(c) The TUREI EVEN (Rosh ha'Shanah 16b) points out that it is strange that the verse mentions Rosh Chodesh before Shabbos. It should have mentioned Shabbos first, since Shabbos comes more frequently than Rosh Chodesh. It must be, he says, that the word "Shabbos" in the verse refers to Yom Tov (as we find elsewhere, such as in Vayikra 23:16).

(d) Although, ideally, one should visit his rebbi every day (in order to learn Torah), doing so is not possible because a person is occupied with his work. Therefore, only when one is not working is he required to visit his rebbi. We see this from the verse in Melachim, since the Shunamite woman's husband implied that on days that women do not do Melachah (Shabbos and Rosh Chodesh, as is the custom for women not to do Melachah on Rosh Chodesh), she would visit the rebbi. That implies that on days that men do not do Melachah (Shabbos and Yom Tov), they should visit the rebbi. Women, on the other hand, are not free during a Yom Tov since they have cooking and other work to do even on Yom Tov. They are only free on Shabbos and Rosh Chodesh (ETZ YOSEF, citing the IYEI HA'YAM)

(e) The CHANUKAS HA'TORAH (Rosh ha'Shanah 16b) explains that since it is inappropriate for a woman to visit the rebbi when his Talmidim are there (see Kidushin 81a), the only time she would be obligated to visit the rebbi is when the Talmidim are not there. Thus, the Shunamite woman's husband asked her why she was going to the prophet when it was not Rosh Chodesh or Shabbos -- days on which the Talmidim are not at their rebbi's, but are at home. The verse implies that she would have no obligation to visit the rebbi on the festival. Why not? It must be because the Talmidim are visiting the rebbi on the festival, which teaches that there is an obligation to visit the rebbi on the festival!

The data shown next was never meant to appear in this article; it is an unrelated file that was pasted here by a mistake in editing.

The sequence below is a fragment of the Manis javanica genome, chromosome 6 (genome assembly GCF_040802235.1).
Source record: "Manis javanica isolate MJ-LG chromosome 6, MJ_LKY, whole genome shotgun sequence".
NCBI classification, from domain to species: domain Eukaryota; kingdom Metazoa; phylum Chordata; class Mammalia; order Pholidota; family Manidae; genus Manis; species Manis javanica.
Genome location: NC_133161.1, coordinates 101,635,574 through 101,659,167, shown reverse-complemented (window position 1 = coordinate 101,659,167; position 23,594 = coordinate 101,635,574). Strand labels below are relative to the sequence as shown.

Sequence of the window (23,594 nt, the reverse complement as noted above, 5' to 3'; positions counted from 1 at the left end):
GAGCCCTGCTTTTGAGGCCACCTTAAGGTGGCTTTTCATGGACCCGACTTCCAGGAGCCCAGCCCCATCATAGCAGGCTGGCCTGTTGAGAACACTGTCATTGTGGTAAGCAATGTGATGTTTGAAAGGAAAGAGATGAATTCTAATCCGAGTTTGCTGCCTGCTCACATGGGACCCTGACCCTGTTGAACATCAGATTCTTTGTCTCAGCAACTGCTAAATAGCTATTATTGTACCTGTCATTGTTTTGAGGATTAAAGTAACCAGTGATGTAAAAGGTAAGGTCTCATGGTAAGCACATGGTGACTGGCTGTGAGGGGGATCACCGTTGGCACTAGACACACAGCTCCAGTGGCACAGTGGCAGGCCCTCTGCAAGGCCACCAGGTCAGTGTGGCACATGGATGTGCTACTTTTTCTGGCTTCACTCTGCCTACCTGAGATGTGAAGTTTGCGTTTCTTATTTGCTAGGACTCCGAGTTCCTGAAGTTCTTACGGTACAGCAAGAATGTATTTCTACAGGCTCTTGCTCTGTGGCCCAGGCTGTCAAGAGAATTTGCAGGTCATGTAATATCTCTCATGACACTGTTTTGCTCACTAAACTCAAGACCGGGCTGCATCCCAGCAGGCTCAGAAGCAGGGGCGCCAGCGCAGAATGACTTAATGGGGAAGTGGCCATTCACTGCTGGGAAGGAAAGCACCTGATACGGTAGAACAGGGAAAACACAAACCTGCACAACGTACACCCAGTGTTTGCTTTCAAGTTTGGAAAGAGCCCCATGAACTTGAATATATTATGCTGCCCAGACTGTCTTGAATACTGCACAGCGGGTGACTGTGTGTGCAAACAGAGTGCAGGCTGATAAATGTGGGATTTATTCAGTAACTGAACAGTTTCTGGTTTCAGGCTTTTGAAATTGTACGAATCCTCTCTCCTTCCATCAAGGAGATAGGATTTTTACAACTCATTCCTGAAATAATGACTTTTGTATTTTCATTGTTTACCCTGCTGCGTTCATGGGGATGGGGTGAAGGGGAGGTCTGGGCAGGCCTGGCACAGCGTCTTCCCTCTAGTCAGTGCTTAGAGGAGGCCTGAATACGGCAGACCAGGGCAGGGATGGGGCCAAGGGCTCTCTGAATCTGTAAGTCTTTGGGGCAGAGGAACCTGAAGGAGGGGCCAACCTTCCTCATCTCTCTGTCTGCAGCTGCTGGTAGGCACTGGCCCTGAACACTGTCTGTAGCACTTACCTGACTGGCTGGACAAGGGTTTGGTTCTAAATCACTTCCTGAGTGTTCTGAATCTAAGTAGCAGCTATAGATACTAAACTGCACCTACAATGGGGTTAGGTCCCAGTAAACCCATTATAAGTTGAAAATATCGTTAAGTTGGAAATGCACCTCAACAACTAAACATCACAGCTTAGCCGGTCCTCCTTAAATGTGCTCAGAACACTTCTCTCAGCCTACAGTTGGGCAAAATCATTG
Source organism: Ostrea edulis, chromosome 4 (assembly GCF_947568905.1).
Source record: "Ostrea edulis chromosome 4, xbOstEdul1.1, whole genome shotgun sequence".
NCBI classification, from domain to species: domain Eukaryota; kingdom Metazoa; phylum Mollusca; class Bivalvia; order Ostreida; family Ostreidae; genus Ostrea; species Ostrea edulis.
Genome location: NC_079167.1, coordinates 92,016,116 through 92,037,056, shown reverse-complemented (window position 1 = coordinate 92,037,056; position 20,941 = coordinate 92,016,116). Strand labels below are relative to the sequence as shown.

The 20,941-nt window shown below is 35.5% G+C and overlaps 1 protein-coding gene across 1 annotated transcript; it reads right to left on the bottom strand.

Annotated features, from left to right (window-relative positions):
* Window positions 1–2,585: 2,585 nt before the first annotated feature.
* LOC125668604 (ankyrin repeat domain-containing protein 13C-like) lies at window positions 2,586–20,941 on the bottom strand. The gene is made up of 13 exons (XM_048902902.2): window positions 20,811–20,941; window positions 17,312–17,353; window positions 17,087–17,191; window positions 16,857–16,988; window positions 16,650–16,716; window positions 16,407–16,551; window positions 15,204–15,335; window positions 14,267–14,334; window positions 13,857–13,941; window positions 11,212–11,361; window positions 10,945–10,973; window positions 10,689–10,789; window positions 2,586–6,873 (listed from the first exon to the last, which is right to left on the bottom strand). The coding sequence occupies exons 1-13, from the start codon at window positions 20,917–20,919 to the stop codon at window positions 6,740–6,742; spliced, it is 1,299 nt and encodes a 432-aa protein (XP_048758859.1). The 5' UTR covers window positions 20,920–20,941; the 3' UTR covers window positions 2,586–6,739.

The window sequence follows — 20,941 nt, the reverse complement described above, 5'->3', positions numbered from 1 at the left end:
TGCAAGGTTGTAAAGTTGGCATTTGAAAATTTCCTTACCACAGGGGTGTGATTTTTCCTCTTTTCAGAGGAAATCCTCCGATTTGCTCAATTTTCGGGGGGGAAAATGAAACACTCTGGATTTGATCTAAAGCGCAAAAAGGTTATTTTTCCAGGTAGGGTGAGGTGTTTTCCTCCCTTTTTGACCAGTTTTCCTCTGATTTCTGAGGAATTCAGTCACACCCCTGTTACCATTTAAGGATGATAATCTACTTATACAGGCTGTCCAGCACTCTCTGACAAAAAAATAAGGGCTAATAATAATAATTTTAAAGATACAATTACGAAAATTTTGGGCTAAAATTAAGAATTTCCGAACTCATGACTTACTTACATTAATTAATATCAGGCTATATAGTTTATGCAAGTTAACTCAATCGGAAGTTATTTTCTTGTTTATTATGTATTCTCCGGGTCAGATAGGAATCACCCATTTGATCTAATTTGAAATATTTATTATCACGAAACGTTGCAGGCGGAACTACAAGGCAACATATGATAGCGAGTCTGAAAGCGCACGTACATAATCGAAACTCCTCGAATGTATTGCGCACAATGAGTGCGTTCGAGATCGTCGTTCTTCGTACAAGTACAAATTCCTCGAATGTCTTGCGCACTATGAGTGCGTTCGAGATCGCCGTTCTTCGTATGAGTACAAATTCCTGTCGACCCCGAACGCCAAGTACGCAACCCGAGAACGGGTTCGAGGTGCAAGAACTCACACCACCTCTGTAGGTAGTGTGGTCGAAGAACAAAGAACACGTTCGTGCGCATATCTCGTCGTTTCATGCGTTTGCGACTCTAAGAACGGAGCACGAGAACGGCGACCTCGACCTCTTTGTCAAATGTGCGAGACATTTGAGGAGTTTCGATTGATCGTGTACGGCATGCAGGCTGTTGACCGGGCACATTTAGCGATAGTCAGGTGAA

(f) RAV YONASAN EIBESHITZ (Ya'aros Devash 1:12 and elsewhere) explains that when the Beis ha'Mikdash was standing (such as in the time of Elisha and the Shunamite woman), everyone would go greet the presence of the Shechinah in Yerushalayim. They would visit the rebbi only on Shabbos and Rosh Chodesh, when there was no requirement to go to Yerushalayim. After the Churban, though, the practice was instituted to visit the rebbi in place of going to Yerushalayim, because a Talmid Chacham reflects the presence of the Shechinah. (See also ARUCH LA'NER, and MALBIM to Melachim II 4:23, who explain similarly.)